This article is part of a series by David Silverman about the historic homes I’ve had the honor of being involved with throughout my career—from famous estates like Pickfair and Greenacres to older homes that aren’t as well-known but have equally fascinating stories to tell.
David and his company, LA House Histories, create privately commissioned coffee-table books about the history of homes. He is a great resource for historic photos and other materials for owners, buyers, architects, interior designers, and more. His work has been profiled in the New York Times, the Hollywood Reporter, Town & Country, and Architectural Digest. Find more information at the end of the article!
When B-movie actress Linda Christian divorced Tyrone Power in 1956, she sent her two preschool-age daughters to live with their grandparents in Mexico while she traveled around the world making headlines for dating European millionaires. For the next six years, she rented the Bel Air house where she had lived with her family to so many famous people that I devoted a chapter in my book about the house to all of the renters. Many of them are better known today than Tyrone Power himself, considered one of the most handsome actors in Hollywood history.
Tyrone Power and Linda Christian bought the house in 1951, two years after they married. He was one of the most popular actors from the late 1930s until the mid-1950s, a matinee idol on par with Clark Gable and Errol Flynn who could attract both male and female movie fans. Linda appeared in several B-movies but never succeeded as an actress—instead, she constantly appeared in tabloids and gossip columns for her string of highly publicized affairs. Life magazine dubbed her “The Anatomical Bomb.”
Because the house was featured in an architecture magazine in 1928, movie fan magazines of the 1950s, Architectural Digest in 1984 and 1992, and Interiors magazine in 2018, we are afforded a rare glimpse into the interior of the house over a 90-year period.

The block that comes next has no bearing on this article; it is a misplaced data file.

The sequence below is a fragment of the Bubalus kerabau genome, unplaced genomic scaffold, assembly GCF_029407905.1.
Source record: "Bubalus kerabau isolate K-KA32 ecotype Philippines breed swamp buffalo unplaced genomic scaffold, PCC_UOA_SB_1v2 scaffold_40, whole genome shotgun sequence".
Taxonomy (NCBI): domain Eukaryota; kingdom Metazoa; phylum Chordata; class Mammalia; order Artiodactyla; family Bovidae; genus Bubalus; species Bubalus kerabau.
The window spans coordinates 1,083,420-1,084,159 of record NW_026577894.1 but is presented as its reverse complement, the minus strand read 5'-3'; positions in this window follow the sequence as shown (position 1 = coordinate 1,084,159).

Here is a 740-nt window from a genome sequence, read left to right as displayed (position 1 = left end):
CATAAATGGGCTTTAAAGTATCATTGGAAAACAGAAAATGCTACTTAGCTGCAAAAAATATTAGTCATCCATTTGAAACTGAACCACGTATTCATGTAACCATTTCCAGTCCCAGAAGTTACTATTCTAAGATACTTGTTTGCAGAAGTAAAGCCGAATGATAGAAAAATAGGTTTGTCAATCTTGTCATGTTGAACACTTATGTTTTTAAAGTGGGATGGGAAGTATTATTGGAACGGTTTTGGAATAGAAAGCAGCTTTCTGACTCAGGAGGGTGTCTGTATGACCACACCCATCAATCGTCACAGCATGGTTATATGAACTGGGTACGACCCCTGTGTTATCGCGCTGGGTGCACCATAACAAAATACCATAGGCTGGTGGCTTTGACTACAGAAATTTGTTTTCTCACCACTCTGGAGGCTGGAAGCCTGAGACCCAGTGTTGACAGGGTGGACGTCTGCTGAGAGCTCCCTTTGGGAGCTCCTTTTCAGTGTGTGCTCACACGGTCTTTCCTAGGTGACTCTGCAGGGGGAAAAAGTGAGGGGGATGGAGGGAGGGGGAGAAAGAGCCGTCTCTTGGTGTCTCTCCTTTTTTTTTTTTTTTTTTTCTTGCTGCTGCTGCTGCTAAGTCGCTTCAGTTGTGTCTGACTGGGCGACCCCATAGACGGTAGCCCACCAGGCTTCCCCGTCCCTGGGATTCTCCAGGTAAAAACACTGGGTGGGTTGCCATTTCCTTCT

Linda Christian received the house in her 1956 divorce from Power, and she rented it out for the next six years while she lived in Europe. When one famous person in Hollywood’s Golden Age rented their home to another famous person, gossip columnists and fan magazines would often write about it—allowing me to search the text of old magazines, newspapers, and books to find the renters. I found more renters of this house over just those six years than any other home I have researched.
In March 1958, one year after Elizabeth Taylor married producer Mike Todd (husband number three of seven), he was killed when his private plane crashed in New Mexico. Eddie Fisher, Mike Todd’s closest friend, comforted Liz after her husband’s death. To the public, Fisher enjoyed a storybook marriage and two children with Debbie Reynolds—the couple were best man and matron of honor at Liz and Todd’s wedding. According to daughter Carrie Fisher’s 2012 memoir, when Mike Todd died, her father Eddie “flew to Elizabeth’s side, gradually making his way slowly to her front.” Eddie’s affair with Liz caused a tabloid feeding frenzy, with Liz and Eddie vilified in the eyes of the public. To escape the media, Liz moved out of her Beverly Hills home and rented Linda Christian’s house for several months.